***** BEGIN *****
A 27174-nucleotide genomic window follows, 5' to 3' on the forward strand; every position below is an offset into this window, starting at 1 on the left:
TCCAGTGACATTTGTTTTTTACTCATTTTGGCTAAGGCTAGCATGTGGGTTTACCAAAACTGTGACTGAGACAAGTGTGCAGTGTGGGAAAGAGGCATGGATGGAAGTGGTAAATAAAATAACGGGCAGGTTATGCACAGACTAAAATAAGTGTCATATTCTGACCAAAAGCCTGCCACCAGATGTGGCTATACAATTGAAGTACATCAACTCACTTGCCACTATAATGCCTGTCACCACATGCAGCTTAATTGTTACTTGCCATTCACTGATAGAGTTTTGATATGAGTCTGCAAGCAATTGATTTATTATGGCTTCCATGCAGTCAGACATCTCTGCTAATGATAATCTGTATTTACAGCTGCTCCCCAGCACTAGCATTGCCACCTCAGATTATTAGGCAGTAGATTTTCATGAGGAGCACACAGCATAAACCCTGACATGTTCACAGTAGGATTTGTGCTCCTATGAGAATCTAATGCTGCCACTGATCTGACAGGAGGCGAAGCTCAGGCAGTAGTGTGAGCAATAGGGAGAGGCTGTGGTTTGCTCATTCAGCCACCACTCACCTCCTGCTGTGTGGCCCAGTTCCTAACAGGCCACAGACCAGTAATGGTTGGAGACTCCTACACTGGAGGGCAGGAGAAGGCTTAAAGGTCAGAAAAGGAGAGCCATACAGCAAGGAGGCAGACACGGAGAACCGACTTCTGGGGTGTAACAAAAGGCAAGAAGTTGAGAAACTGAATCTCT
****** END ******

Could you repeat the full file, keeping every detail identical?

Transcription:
A 27174-nucleotide genomic window follows, 5' to 3' on the forward strand; every position below is an offset into this window, starting at 1 on the left:
TCCAGTGACATTTGTTTTTTACTCATTTTGGCTAAGGCTAGCATGTGGGTTTACCAAAACTGTGACTGAGACAAGTGTGCAGTGTGGGAAAGAGGCATGGATGGAAGTGGTAAATAAAATAACGGGCAGGTTATGCACAGACTAAAATAAGTGTCATATTCTGACCAAAAGCCTGCCACCAGATGTGGCTATACAATTGAAGTACATCAACTCACTTGCCACTATAATGCCTGTCACCACATGCAGCTTAATTGTTACTTGCCATTCACTGATAGAGTTTTGATATGAGTCTGCAAGCAATTGATTTATTATGGCTTCCATGCAGTCAGACATCTCTGCTAATGATAATCTGTATTTACAGCTGCTCCCCAGCACTAGCATTGCCACCTCAGATTATTAGGCAGTAGATTTTCATGAGGAGCACACAGCATAAACCCTGACATGTTCACAGTAGGATTTGTGCTCCTATGAGAATCTAATGCTGCCACTGATCTGACAGGAGGCGAAGCTCAGGCAGTAGTGTGAGCAATAGGGAGAGGCTGTGGTTTGCTCATTCAGCCACCACTCACCTCCTGCTGTGTGGCCCAGTTCCTAACAGGCCACAGACCAGTAATGGTTGGAGACTCCTACACTGGAGGGCAGGAGAAGGCTTAAAGGTCAGAAAAGGAGAGCCATACAGCAAGGAGGCAGACACGGAGAACCGACTTCTGGGGTGTAACAAAAGGCAAGAAGTTGAGAAACTGAATCTCT